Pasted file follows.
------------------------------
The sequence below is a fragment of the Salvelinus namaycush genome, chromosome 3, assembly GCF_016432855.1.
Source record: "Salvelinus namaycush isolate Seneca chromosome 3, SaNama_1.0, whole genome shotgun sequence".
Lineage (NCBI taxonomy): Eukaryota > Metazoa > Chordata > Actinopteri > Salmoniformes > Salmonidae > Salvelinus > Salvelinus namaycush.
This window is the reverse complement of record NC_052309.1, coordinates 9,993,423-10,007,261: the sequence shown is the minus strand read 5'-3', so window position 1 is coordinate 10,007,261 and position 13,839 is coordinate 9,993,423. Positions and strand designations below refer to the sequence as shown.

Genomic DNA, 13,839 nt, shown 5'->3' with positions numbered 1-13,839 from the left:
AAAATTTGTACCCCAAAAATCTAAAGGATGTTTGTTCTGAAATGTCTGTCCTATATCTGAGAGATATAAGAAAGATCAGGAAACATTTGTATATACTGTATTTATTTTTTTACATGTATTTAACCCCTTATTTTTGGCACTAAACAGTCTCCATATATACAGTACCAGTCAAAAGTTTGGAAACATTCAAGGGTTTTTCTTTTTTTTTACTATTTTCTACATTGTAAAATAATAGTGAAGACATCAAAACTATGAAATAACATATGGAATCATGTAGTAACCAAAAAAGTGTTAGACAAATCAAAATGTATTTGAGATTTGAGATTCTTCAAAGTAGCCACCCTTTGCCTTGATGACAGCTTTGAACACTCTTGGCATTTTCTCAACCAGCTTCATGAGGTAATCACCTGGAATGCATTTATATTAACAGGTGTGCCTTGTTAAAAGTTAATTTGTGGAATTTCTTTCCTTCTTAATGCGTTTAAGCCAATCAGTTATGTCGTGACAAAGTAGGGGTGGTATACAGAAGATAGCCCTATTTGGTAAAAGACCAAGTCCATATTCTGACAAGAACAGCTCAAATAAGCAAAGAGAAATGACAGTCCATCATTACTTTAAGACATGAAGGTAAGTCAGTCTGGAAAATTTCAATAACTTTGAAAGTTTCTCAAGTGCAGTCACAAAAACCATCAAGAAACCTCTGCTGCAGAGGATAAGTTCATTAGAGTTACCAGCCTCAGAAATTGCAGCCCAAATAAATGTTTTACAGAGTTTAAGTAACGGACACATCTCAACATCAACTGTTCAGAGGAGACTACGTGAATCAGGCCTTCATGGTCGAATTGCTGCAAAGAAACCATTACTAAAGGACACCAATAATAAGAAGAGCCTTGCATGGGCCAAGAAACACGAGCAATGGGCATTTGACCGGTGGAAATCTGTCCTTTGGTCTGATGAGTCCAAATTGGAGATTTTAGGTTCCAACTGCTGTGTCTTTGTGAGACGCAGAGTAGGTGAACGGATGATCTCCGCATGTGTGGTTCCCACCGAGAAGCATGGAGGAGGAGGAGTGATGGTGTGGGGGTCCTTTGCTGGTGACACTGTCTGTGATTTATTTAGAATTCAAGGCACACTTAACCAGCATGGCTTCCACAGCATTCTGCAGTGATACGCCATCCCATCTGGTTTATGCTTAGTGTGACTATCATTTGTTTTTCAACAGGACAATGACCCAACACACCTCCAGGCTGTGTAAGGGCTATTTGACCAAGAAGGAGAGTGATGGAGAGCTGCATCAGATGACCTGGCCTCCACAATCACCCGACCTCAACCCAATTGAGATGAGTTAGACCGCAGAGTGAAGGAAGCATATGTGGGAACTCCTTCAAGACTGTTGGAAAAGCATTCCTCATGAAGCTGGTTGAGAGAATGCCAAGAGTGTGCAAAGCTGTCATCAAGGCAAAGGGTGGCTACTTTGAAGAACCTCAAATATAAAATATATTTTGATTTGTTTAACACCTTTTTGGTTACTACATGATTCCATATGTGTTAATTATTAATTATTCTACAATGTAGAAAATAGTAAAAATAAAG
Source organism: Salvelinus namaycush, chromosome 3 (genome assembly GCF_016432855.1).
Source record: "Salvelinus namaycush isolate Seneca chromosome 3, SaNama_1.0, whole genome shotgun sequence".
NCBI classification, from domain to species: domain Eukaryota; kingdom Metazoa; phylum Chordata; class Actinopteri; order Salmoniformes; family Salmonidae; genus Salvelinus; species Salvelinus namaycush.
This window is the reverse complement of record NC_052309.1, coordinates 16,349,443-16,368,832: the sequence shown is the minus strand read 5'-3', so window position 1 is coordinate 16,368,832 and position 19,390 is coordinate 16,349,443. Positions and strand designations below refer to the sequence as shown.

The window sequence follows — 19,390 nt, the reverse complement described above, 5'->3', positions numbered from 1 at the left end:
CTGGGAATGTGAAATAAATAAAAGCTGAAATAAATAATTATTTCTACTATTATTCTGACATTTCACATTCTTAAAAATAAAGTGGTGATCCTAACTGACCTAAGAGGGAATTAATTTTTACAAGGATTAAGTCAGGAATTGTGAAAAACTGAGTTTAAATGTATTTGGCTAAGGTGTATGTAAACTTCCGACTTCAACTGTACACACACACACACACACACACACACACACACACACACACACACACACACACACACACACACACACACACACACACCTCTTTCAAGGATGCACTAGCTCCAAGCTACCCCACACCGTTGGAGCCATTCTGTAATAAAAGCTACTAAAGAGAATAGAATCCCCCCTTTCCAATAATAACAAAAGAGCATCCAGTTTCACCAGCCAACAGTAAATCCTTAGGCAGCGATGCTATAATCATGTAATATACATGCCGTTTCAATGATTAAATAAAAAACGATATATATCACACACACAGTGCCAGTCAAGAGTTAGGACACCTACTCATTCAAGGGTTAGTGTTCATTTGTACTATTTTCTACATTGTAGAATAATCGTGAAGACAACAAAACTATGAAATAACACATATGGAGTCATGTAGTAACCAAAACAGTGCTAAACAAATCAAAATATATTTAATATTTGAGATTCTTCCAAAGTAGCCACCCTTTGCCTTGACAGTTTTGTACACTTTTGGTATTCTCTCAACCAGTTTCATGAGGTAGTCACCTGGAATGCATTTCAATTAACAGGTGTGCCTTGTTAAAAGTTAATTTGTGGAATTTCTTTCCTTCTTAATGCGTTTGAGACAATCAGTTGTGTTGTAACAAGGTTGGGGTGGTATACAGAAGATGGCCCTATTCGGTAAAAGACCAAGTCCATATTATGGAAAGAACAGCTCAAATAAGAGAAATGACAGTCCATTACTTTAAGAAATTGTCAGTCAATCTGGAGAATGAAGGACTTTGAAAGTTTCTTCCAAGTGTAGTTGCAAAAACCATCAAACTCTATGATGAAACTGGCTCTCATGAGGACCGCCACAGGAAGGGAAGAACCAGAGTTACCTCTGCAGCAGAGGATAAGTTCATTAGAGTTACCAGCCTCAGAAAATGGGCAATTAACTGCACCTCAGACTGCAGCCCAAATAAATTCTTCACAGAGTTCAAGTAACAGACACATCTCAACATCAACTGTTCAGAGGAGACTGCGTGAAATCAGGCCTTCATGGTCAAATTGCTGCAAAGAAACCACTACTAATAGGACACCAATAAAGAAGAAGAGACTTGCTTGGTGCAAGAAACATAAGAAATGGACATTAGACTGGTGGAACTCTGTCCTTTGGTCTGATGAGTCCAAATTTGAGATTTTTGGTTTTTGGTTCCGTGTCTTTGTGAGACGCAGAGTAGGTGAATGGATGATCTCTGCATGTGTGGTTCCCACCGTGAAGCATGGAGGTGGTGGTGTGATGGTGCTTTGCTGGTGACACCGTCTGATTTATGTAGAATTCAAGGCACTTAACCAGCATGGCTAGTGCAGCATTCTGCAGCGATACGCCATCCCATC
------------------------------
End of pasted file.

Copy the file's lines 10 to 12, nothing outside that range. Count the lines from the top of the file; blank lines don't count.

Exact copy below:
This window is the reverse complement of record NC_052309.1, coordinates 16,349,443-16,368,832: the sequence shown is the minus strand read 5'-3', so window position 1 is coordinate 16,368,832 and position 19,390 is coordinate 16,349,443. Positions and strand designations below refer to the sequence as shown.

The window sequence follows — 19,390 nt, the reverse complement described above, 5'->3', positions numbered from 1 at the left end:
CTGGGAATGTGAAATAAATAAAAGCTGAAATAAATAATTATTTCTACTATTATTCTGACATTTCACATTCTTAAAAATAAAGTGGTGATCCTAACTGACCTAAGAGGGAATTAATTTTTACAAGGATTAAGTCAGGAATTGTGAAAAACTGAGTTTAAATGTATTTGGCTAAGGTGTATGTAAACTTCCGACTTCAACTGTACACACACACACACACACACACACACACACACACACACACACACACACACACACACACACACACACACACACACACCTCTTTCAAGGATGCACTAGCTCCAAGCTACCCCACACCGTTGGAGCCATTCTGTAATAAAAGCTACTAAAGAGAATAGAATCCCCCCTTTCCAATAATAACAAAAGAGCATCCAGTTTCACCAGCCAACAGTAAATCCTTAGGCAGCGATGCTATAATCATGTAATATACATGCCGTTTCAATGATTAAATAAAAAACGATATATATCACACACACAGTGCCAGTCAAGAGTTAGGACACCTACTCATTCAAGGGTTAGTGTTCATTTGTACTATTTTCTACATTGTAGAATAATCGTGAAGACAACAAAACTATGAAATAACACATATGGAGTCATGTAGTAACCAAAACAGTGCTAAACAAATCAAAATATATTTAATATTTGAGATTCTTCCAAAGTAGCCACCCTTTGCCTTGACAGTTTTGTACACTTTTGGTATTCTCTCAACCAGTTTCATGAGGTAGTCACCTGGAATGCATTTCAATTAACAGGTGTGCCTTGTTAAAAGTTAATTTGTGGAATTTCTTTCCTTCTTAATGCGTTTGAGACAATCAGTTGTGTTGTAACAAGGTTGGGGTGGTATACAGAAGATGGCCCTATTCGGTAAAAGACCAAGTCCATATTATGGAAAGAACAGCTCAAATAAGAGAAATGACAGTCCATTACTTTAAGAAATTGTCAGTCAATCTGGAGAATGAAGGACTTTGAAAGTTTCTTCCAAGTGTAGTTGCAAAAACCATCAAACTCTATGATGAAACTGGCTCTCATGAGGACCGCCACAGGAAGGGAAGAACCAGAGTTACCTCTGCAGCAGAGGATAAGTTCATTAGAGTTACCAGCCTCAGAAAATGGGCAATTAACTGCACCTCAGACTGCAGCCCAAATAAATTCTTCACAGAGTTCAAGTAACAGACACATCTCAACATCAACTGTTCAGAGGAGACTGCGTGAAATCAGGCCTTCATGGTCAAATTGCTGCAAAGAAACCACTACTAATAGGACACCAATAAAGAAGAAGAGACTTGCTTGGTGCAAGAAACATAAGAAATGGACATTAGACTGGTGGAACTCTGTCCTTTGGTCTGATGAGTCCAAATTTGAGATTTTTGGTTTTTGGTTCCGTGTCTTTGTGAGACGCAGAGTAGGTGAATGGATGATCTCTGCATGTGTGGTTCCCACCGTGAAGCATGGAGGTGGTGGTGTGATGGTGCTTTGCTGGTGACACCGTCTGATTTATGTAGAATTCAAGGCACTTAACCAGCATGGCTAGTGCAGCATTCTGCAGCGATACGCCATCCCATC